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Comparisons in Quantum Sensor Output for Different Light Sources

 

Since 1972 when a scientist named Keith McCree demonstrated that counting photons in the photosynthetically active range (400 to 700 nm) would better predict photosynthesis than the measurement of foot-candles, the quantum sensor has been used to measure radiation for plants. This is called the photosynthetic photon flux (PPF). The following graph shows McCree’s findings for the actual plant response (green) along with the defined quantum response (red) and Apogee’s quantum sensor response (blue).

McCree’s findings for the actual plant response (green) along with the defined quantum response (red) and Apogee’s quantum sensor response (blue).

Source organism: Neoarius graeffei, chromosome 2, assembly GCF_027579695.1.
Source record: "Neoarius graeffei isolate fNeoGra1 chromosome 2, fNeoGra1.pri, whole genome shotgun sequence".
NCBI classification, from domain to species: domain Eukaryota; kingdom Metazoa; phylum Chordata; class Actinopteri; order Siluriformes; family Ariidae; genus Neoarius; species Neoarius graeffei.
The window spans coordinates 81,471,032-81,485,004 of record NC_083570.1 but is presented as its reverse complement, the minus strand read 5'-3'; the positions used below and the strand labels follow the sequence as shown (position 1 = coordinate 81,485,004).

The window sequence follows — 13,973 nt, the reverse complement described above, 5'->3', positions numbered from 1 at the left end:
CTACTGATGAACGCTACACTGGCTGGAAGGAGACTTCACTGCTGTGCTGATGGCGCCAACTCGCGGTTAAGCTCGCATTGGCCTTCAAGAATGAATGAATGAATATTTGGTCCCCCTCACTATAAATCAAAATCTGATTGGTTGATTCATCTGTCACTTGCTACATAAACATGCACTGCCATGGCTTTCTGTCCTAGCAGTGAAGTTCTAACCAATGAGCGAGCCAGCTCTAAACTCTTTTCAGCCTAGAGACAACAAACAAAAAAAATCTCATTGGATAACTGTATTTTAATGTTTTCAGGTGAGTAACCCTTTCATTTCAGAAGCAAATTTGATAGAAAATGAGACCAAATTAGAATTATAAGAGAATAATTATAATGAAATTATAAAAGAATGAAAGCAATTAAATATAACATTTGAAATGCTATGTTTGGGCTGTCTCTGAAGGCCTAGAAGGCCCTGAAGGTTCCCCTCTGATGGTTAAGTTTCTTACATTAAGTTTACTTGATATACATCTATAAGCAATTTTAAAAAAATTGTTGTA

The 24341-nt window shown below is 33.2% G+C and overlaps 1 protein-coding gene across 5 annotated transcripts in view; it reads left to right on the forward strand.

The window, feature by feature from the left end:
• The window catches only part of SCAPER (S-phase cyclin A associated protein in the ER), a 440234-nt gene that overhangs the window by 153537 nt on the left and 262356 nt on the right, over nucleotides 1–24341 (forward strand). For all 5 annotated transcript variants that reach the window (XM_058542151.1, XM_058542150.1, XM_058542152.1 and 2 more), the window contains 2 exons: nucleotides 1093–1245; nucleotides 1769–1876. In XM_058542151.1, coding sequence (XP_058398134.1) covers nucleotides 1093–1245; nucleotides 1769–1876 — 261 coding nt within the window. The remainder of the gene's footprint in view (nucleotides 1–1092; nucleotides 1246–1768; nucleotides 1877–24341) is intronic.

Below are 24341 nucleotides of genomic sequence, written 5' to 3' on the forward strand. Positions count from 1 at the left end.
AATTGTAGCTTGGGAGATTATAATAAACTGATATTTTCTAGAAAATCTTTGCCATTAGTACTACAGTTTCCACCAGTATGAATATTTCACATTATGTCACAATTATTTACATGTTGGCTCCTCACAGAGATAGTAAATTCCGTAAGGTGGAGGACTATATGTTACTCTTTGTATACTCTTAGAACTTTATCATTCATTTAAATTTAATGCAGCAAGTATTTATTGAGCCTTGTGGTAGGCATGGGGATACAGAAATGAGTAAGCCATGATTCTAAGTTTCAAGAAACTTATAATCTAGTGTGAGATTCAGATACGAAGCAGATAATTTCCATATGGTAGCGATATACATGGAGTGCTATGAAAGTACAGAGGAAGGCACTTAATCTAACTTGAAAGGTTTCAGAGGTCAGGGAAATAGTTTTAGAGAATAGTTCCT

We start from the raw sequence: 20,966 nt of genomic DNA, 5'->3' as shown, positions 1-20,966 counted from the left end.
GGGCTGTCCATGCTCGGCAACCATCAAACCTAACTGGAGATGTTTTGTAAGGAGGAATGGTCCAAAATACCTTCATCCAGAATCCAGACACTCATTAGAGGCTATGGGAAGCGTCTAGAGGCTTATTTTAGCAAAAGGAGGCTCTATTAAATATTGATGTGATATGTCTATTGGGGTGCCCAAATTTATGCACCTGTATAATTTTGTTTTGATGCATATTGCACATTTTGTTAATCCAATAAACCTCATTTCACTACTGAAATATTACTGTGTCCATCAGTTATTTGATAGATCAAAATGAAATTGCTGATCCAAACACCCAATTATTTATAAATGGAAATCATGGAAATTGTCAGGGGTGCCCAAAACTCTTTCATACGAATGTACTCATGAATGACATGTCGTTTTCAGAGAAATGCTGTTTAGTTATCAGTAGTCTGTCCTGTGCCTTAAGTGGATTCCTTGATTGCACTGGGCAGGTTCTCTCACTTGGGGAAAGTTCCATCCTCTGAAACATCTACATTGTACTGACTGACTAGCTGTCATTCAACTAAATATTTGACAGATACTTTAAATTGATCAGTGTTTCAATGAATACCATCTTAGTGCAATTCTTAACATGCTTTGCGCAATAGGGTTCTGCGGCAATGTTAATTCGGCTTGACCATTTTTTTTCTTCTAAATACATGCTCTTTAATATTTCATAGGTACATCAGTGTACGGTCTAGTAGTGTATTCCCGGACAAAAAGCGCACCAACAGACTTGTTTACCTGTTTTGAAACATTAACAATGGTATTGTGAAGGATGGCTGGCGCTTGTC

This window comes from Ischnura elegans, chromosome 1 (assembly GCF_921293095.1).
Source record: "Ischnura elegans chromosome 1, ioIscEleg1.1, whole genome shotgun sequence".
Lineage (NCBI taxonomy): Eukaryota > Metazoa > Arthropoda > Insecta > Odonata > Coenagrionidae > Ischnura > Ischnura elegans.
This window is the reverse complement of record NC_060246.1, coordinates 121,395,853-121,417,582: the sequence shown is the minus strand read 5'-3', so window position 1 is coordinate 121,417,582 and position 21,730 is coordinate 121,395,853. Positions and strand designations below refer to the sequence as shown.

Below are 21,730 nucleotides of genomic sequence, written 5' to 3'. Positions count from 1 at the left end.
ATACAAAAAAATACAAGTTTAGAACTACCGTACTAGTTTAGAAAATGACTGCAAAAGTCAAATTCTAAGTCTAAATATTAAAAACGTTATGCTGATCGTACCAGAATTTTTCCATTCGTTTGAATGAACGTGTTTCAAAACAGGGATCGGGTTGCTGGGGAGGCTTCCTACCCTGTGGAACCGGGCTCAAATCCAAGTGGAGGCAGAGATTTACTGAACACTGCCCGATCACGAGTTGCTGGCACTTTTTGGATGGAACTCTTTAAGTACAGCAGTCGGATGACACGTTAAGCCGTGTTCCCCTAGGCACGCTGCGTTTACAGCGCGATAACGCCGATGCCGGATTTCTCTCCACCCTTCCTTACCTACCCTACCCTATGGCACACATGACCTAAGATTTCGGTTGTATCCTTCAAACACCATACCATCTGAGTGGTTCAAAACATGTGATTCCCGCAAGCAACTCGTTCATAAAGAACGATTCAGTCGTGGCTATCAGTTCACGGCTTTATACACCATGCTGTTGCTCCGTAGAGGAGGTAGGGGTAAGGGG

Notice that the defined quantum response appears as a perfectly flat spectral response, meaning it weights all wavelengths of light exactly the same between 400 and 700 nm. Apogee offers quantum sensors that are calibrated for either sunlight or electric light. The reason for this is due to the significant differences in spectral output among light sources. The following graphs illustrate those differences.

 Apogee offers quantum sensors that are calibrated for either sunlight or electric light. The reason for this is due to the significant differences in spectral output among light sources